The three witches of Macbeth on stage at the Pop-up Globe in Auckland. Image supplied.
The Pop-up Globe returned to Auckland late last year for its third summer season and has been delighting audiences with its brilliant re-creation of a Jacobean theatre and exciting Shakespearean productions. Since it was first launched as a one-off concept to celebrate the 400th anniversary of Shakespeare’s death in February 2016, the Pop-up Globe has hosted 300,000 people in its stunning theatre that is a replica of Shakespeare’s second Globe Theatre in the UK. The company has also toured to Melbourne last year and have been delighted by the enthusiastic response of Australian and New Zealand audiences to their authentic and spellbinding shows.
I was invited behind the scenes to find out how the costumes are made for their latest production of Macbeth which opened in Auckland last week and was fortunate enough to be given a tour of the Globe and the wardrobe department by Head of Wardrobe, Chantelle Gerrard. It’s a massive job to design, create and finish with exacting details the hundreds of costumes needed each season at the Pop-up Globe, not to mention the myriad of factors like weather (as the theatre’s roof is partly open to the elements), budget, durability, movement, tight time frames and long seasons which make each season a demanding one.
Gerrard designed the costumes for each character in Macbeth keeping in mind director Tom Mallaburn’s vision and the world that the characters inhabit. She undertook a great deal of research to make sure her costumes fit into Shakespeare’s 400 year old world and would also stand up to the demands of the vigorous season. Macbeth is one of Shakespeare’s darker tragedies and there is a fair amount of blood spilt before the curtain call which means the costumes also have to be easily washable and able to withstand the numerous fight scenes.
Each garment is an authentic re-creation of Jacobean clothing which are made using period techniques so that they look and feel like the original garments would have. Each item is usually sewn by machine with the exterior handfinished with braids and trims to give them the right look. Gerrard’s wardrobe team varies from 12 – 20 trained costumers who sew and finish the garments in the workroom that is on-site at the Ellerslie Events Centre. It’s a very busy job with Macbeth’s entire collection of costumes constructed for the season in just three weeks.
Fight scene in Macbeth at the Pop-up Globe.
The tight time frame for creating each show’s costumes means the fabrics must be sourced locally with Gerrard utilising every fabric retailer and wholesaler in Auckland to collect the 900 metres of linen and other fabrics required to create the garments. Natural fabrics are used for as many garments as possible as they give an authentic look and are breathable for the actors to wear on stage each day. A dressing team of five helps the actors get ready for each show and assist with the quick changes during the performances.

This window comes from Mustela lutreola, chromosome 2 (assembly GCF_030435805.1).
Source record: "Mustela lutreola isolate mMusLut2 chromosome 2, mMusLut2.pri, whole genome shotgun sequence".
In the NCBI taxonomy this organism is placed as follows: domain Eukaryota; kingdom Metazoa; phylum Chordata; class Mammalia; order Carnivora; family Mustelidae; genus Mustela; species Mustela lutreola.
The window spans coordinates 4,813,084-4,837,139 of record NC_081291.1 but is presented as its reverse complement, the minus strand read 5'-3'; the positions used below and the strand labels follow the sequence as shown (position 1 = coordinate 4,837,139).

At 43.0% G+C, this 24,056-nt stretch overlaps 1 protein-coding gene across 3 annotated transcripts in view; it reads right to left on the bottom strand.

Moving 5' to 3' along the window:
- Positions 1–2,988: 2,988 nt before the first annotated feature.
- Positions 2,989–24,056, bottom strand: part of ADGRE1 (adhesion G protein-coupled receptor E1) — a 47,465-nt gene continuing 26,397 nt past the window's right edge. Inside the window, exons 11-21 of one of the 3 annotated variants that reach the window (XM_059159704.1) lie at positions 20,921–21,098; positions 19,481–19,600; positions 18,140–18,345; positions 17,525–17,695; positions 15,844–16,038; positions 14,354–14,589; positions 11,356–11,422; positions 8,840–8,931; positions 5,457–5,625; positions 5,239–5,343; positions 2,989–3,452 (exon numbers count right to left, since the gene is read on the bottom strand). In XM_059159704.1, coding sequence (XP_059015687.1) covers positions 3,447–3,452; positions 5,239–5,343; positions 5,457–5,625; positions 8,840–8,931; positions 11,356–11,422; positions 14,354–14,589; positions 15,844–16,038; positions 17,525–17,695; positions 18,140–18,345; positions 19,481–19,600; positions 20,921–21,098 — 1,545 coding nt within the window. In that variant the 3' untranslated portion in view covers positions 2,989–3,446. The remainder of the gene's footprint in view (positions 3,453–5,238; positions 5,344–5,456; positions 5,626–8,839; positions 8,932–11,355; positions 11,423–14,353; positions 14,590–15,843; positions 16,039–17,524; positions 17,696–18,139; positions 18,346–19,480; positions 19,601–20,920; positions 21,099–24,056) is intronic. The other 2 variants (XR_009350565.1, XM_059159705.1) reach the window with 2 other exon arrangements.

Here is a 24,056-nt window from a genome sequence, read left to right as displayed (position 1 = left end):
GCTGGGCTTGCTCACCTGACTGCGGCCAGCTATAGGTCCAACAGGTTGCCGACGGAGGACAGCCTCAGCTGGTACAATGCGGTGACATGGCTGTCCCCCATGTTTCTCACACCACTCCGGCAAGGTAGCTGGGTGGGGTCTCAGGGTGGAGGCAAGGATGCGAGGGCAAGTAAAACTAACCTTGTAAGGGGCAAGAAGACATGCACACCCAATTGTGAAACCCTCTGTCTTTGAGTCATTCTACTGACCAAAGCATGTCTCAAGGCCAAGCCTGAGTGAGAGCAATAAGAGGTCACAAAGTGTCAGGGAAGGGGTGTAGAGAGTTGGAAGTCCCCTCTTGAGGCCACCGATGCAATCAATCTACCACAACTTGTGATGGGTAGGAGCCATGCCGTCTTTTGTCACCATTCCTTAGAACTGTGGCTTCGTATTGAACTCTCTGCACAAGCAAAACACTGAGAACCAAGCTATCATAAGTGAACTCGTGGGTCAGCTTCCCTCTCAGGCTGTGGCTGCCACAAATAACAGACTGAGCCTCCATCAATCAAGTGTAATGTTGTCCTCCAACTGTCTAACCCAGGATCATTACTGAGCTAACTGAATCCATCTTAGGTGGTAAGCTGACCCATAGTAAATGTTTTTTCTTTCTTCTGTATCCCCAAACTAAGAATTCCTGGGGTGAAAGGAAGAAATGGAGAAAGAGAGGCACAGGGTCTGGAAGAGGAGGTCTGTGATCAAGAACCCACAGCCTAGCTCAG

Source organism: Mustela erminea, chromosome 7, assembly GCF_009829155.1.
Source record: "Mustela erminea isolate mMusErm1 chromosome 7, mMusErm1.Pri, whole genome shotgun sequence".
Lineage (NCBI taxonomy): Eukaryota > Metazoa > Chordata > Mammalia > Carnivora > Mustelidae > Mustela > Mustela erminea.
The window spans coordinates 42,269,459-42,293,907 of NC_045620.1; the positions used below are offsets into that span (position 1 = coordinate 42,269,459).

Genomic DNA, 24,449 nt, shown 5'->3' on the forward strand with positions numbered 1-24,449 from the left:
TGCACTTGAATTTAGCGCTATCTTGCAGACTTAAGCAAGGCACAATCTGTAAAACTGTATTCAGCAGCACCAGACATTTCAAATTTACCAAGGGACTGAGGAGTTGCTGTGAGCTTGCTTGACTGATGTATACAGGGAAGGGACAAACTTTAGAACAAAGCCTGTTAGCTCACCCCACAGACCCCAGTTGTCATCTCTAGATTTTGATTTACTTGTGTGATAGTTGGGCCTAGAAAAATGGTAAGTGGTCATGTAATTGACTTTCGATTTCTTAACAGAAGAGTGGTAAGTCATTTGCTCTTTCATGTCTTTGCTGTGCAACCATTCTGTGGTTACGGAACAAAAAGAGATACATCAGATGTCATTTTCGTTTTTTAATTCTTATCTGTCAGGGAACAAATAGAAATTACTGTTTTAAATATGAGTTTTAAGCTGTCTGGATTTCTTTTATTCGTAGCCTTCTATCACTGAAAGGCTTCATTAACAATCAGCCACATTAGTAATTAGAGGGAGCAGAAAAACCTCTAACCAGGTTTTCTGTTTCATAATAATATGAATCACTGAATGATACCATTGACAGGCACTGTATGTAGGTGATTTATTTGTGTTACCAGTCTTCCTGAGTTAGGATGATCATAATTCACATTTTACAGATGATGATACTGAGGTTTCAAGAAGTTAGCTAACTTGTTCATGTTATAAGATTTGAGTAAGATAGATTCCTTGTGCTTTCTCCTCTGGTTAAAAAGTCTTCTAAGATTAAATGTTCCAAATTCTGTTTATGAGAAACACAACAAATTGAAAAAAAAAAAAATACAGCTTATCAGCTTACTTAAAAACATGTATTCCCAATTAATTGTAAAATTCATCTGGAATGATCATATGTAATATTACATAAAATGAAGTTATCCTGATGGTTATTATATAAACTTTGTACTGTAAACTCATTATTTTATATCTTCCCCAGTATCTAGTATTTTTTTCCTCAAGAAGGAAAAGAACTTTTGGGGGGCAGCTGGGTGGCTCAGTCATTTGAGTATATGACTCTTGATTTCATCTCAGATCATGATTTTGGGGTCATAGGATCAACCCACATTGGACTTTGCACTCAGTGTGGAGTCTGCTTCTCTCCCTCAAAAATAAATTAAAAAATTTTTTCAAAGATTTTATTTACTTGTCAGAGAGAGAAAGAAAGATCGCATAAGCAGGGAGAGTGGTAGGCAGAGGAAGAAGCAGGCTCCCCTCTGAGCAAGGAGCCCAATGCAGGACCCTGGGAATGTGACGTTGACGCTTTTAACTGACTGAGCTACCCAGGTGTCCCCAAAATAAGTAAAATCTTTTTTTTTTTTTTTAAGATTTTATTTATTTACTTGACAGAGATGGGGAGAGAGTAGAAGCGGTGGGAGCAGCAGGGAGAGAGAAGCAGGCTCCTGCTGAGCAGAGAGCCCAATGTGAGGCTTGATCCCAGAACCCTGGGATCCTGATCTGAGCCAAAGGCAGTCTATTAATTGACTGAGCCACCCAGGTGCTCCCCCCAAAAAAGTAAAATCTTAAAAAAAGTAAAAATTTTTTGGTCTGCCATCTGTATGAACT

Industrial washing machines backstage process the three – four loads of washing that are generated by each performance with the fake blood having to be removed before it dries completely so that the costumes aren’t ruined. The wardrobe team also have the job of starching the collars and cuffs with cornstarch as they would have done 400 years ago, as well as making sure all the costumes are maintained and repaired as required.
Gerrard has a very busy job each season but she wouldn’t have it any other way and enjoys the excitement that comes with each new production. She has been involved with the Pop-up Globe since its first season having previously worked in film and theatre making costumes for the likes of Game of Thrones, The Martian, Mary Stuart and Auckland Theatre Company’s production of Billy Elliot. Gerrard was first fascinated by clothing as a child and was self-taught at sewing growing up before studying spatial design at AUT. Her love of history led her to specialise in period costumes and she loves leading her talented wardrobe team who all have different specialist skills.
After an intriguing tour backstage and seeing first hand how much work and attention to detail goes into each costume, it was fascinating to watch the actors take to the stage for the evening’s performance of Macbeth. You’re never more than a few metres from the stage in the Pop-up Globe so Gerrard’s and the wardrobe team’s hard work is easily appreciated as the action takes place. The production of Macbeth was captivating and I left wanting to catch each one of the company’s shows this season. The Pop-up Globe’s performances of Shakespeare are truly not to be missed and if you want to catch a show you had best be quick as tickets are selling out fast for the season which ends in early April.
Amanda Billing as Lady Macbeth at the Pop-up Globe.